June 13, 2005

どこでもドア,"The Anywhere Door"

Often I realize that my life is not something I can understand in its totality, be it through books that I read (but do not remember), things that I do (but do not mean to), or thoughts that strike me as beautiful and true, however ephemerally and cryptically they surface and founder (I, of course, proceed to handle these thoughts in the process of disclosure as an untrained butcher would, botching the most painstakingly delicate cuts). Whatever I think of as "my life," it comes down to finding a way or ways to take part in this world, a sort of ex-istence, or going out, so that the meeting point is both here and now, and forever. Whoa, where did that last word come from? What was that? I was talking about ephemerality, but had to sneak eternity through the back door. As I struggle also to sneak out of this paragraph, I hope to keep in mind 1) the importance of the imagination 2) the difference between a mystery (which is different thing within each individual and within each instance) and a problem (an objective situation requiring an objective solution).

I have two English conversation "students" that visit my dinky seventh-floor apartment every Wednesday from 6:00-7:00. They are both elementary school teachers, mid-50s, generous, and open to learning. Often they feign a childish awe at the fact that they didn't know something about the world outside Japan. I think this wonder at being taught something new from someone half their age reveals a significance about being here, about one's life, about participating in the moment when you meet another person, whether it is the first, last, or just another time, on the street, at work, home, in bed, in heaven or hell (a dream?); as friends, enemies, lovers, family, strangers, souls separated at the birth of the world, etc. What does it mean to meet someone? To exchange names, some pertinent information about oneself that can be used in a classification index (birthdate, age, sex, country, religion, etc)? How often does one say that one "knows someone" but doesn't distinguish this from "knowing something about someone"? Whatever name or aspect through which one identifies a relationship with another, there are periods, spaces, between each meeting, just as their are pauses between sentences. There are stops and starts in our lives just as there are in language--places where something unstated, unexperienced, has transpired. These are what we call mysteries. Robert Duncan calls it "the scene of what cannot be revealed." If there is no way to reveal this, there is at least the undeniable fact of taking part in it, whatever it may or may not be.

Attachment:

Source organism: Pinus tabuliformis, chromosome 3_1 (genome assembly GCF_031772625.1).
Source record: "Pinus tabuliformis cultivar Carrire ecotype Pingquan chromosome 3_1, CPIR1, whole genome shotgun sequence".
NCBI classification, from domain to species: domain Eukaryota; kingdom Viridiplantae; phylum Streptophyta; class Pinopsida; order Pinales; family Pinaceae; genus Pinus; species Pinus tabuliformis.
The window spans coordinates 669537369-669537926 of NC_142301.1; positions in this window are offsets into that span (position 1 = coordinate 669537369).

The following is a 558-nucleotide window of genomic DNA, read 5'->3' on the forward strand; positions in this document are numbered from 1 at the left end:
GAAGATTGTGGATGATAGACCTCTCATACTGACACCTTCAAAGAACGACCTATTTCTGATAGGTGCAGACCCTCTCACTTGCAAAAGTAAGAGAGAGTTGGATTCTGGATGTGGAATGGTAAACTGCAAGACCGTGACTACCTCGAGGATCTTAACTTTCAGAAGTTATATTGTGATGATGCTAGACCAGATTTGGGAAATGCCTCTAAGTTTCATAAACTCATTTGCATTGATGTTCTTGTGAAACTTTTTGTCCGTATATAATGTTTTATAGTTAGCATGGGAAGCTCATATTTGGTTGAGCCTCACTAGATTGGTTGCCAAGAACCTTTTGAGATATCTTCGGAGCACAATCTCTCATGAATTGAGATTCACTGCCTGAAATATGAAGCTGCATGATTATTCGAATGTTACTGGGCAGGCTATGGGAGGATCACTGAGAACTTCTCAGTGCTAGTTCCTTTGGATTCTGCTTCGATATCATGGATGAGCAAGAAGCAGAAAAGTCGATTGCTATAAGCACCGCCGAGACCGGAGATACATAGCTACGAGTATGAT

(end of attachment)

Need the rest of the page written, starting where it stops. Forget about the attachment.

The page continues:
Some months ago, one of my aforementioned "students," Keiko-san, mentioned the deep philosophical teachings contained within one of my favorite Japanese comic books, Doraemon. We found ourselves in this conversation as Keiko, in response to some problem I had at the time, suggested I needed Doraemon's "どこでもドア--dokodemo doa (anywhere door)." { To review, Doraemon is the blue, robotic cat from Futureland, who comes to the present via a desk drawer and befriends Nobita-kun, the protagonist of the series. Doraemon, in the spirit of homo faber, produces inventions which assist and estrange Nobita during his childhood crises--being bullied, being punished by his parents, being in love with his childhood flame, Shizu-chan, and many other situations one knows too well. } One of Doraemon's tools is his "どこでもドア"--a door to anywhere. This door takes us anywhere, or to Anywhere. Perhaps this is the beauty of relationships, that one never knows where one is going to be taken to. When in relation to another human being, one must realize the possibilty of irrevocable folly and of unexpected, inexplicable, and immeasurable joy. To keep this door open, then, is what one may always do. One has to choose.

After all this, after "Anywhere Door"s and gadgets of all shapes and sizes, I wonder why Nobita's problems never come to a close. Many of the endings of the comics are a comedic recapitulation of the same problem that appeared to have been resolved by the end of the episode. That we can laugh at the irresolved things in our lives, that we can find joy in something that won't end but hangs around and is always changing, that we use language to pacify and excite; to extol, expose, and exhume, shows that our words are the real "Anywhere Door," that they too have to, as abstract as it may sound, remain open, or at least unlocked.


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